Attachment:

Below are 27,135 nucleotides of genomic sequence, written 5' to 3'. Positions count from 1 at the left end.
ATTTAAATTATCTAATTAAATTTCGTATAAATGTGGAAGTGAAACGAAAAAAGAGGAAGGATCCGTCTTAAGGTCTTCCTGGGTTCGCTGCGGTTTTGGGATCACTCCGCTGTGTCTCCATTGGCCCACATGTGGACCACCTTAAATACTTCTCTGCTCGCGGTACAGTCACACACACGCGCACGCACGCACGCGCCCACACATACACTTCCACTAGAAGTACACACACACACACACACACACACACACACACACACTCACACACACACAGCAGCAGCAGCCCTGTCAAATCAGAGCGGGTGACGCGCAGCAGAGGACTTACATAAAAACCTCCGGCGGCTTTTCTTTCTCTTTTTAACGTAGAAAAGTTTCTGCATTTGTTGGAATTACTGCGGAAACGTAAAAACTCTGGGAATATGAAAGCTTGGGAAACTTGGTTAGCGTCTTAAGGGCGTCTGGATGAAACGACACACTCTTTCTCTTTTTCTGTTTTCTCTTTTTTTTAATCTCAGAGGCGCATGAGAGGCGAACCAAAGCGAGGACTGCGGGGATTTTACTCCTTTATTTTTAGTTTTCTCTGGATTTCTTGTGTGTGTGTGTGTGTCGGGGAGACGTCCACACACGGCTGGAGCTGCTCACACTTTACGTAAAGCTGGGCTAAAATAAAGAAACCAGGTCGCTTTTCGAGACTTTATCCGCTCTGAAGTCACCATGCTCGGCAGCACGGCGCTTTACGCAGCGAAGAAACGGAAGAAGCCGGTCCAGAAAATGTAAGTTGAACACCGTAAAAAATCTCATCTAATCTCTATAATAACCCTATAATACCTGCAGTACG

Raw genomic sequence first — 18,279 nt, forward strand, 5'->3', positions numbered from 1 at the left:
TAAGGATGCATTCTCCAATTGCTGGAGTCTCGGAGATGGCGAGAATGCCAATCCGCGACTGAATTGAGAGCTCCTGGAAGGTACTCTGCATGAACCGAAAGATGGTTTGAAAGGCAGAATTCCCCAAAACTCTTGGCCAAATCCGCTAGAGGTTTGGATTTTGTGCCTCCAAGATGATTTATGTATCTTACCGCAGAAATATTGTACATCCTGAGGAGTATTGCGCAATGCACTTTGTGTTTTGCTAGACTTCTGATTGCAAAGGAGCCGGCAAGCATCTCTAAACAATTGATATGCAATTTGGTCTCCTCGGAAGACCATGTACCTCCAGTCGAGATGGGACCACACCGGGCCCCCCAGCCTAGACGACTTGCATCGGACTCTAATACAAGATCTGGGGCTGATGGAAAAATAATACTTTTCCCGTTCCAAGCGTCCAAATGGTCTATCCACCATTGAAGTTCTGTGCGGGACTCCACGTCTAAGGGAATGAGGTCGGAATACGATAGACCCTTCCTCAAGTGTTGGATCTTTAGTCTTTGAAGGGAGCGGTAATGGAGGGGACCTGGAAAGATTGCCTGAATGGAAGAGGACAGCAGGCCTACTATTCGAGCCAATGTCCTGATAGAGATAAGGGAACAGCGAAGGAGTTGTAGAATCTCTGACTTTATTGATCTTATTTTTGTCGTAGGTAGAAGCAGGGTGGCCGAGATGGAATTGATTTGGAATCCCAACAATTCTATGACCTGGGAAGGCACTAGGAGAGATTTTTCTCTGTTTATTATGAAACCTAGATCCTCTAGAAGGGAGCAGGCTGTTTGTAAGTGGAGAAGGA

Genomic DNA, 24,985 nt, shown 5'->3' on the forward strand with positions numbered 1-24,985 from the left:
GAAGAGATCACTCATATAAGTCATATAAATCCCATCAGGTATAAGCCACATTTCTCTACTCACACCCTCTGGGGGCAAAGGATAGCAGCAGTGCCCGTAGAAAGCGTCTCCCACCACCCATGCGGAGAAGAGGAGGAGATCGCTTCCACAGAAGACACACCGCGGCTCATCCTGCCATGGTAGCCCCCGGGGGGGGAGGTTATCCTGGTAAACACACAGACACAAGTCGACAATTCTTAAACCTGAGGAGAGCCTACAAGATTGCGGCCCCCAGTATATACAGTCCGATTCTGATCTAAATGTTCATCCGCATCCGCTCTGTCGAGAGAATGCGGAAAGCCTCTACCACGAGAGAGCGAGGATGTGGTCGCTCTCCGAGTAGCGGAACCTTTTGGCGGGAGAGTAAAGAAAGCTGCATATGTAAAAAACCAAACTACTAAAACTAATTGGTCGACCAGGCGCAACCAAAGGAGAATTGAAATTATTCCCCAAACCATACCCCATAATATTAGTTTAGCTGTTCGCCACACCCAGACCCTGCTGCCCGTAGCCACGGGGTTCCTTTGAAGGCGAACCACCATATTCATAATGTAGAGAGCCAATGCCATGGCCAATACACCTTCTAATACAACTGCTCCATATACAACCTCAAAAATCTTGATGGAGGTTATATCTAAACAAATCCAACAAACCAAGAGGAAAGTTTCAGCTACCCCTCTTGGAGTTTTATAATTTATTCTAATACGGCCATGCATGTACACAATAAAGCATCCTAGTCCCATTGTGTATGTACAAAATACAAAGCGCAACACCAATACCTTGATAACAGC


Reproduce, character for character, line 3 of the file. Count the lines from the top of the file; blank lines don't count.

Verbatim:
Raw genomic sequence first — 18,279 nt, forward strand, 5'->3', positions numbered from 1 at the left: